Dear visitors,

please note that our National Research Network "The Cultural History of the Western Himalaya from the 8th Century (S98)" - generously sponsored by the Austrian Science Fund - has ended on June 30th 2013. For that reason this website will no longer be updated on a regular basis.

For information on our ongoing research, events and activities please refer to the website of our Center for Interdisciplinary Research and Documentation of Inner and South Asian Cultural History (CIRDIS).

Pre-Islamic Numismatic History (S 9806)

Project Leader: Univ.-Doz. Dr. Michael Alram
Members: Dr. M. Pfisterer, Dr. K. Vondrovec,
 Collection of Aman Ur Rahman, No. 456; drachm, 3,55g, 3h, 25,3mm, Göbl 1967, 44.

The project emphasizes the later pre-Islamic numismatic history of the Western section of the Western Himalayas from Afghanistan to Kashmir including the areas of Central Asia. The chronological framework stretches from the late fourth to the eighth century CE, when Hunnic and Turkish tribes ruled not only in ancient Sogdiana and Tokharistan but also shifted their centres of power across the Hindukush to Kapisi/Kabul, Zabul, Gandhara, and Northwest India.
Coins are a most important source for both the history and culture of the Iranian Huns, since hardly any written documents of their own are known. On their coinage they use three different languages (Bactrian, Brahmi, Pehlevi), which were naturally foreign to them.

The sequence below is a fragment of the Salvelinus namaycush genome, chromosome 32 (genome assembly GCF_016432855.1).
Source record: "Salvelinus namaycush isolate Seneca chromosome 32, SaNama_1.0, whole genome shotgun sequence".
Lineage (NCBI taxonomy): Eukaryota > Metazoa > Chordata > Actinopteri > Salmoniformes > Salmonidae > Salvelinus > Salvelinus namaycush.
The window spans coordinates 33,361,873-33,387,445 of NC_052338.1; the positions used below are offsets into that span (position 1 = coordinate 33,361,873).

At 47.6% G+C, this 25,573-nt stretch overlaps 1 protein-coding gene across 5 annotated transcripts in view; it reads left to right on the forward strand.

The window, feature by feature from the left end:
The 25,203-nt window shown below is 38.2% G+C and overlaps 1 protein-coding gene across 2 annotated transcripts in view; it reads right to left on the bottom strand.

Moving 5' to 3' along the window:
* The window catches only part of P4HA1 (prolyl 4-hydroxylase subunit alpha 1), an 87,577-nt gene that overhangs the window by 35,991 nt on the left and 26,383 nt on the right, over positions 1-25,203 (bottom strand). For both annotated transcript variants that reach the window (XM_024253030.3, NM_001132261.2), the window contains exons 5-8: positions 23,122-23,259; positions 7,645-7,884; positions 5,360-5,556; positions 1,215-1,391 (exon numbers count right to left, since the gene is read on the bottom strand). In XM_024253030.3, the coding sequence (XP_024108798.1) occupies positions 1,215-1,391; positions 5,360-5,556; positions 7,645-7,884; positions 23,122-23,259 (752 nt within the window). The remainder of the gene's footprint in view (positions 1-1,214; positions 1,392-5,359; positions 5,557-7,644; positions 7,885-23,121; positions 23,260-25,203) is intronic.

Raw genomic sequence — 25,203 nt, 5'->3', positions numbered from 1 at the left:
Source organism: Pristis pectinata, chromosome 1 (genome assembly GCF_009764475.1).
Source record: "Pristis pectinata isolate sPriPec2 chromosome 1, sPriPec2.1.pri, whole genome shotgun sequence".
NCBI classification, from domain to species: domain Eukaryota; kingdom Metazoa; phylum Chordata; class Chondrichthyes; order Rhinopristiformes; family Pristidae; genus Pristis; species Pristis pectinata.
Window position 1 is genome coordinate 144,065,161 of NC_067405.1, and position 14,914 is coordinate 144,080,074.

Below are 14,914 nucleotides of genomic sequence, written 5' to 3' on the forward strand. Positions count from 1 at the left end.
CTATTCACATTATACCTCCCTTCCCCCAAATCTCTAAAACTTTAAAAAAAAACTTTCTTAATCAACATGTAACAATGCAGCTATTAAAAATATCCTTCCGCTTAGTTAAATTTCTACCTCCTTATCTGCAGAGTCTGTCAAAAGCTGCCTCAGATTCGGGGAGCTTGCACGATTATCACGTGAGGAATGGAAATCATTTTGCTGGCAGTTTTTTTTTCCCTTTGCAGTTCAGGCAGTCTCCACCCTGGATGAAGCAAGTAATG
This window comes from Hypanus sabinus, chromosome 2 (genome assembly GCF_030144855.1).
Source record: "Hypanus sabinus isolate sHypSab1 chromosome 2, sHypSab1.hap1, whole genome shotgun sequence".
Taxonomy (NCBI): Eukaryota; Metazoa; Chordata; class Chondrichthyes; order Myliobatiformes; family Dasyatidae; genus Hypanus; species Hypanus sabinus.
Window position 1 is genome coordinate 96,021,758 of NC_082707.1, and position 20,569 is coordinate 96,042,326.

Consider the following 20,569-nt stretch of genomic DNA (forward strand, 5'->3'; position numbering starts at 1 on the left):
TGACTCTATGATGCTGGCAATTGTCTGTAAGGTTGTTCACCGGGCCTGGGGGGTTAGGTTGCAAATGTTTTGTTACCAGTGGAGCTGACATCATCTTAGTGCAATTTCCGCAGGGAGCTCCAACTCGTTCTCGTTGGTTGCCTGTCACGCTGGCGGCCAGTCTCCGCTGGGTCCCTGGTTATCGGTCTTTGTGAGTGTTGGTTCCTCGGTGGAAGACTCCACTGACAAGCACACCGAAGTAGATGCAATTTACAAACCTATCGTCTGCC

The research aims to revise Robert Göbl´s fundamental work Dokumente zur Geschichte der Iranischen Hunnen in Baktrien und Indien, published in 1967, and to thereby provide a firmer historical basis for this region through a refined and updated numismatic political history. In the last decades thousands of new coins have come to light, and, most important of all, a great number of formerly unknown new types haev been discovered. Almost every new specimen represents an important addition to the jigsaw puzzle assembled thus far and ultimately must be related to literary evidence as well as to archaeological and art historical data.
In addition to the stock of all major European coin-collections, the coin-finds from the site of Kashmir-Smast (Pakistan) as well as the exquisite private collections of Jean-Pierre Righetti (Switzerland) and Aman Ur Rahman (Pakistan / UAE) will be included into our research. Material from public collections in Pakistan will deliver further necessary archaeological background information.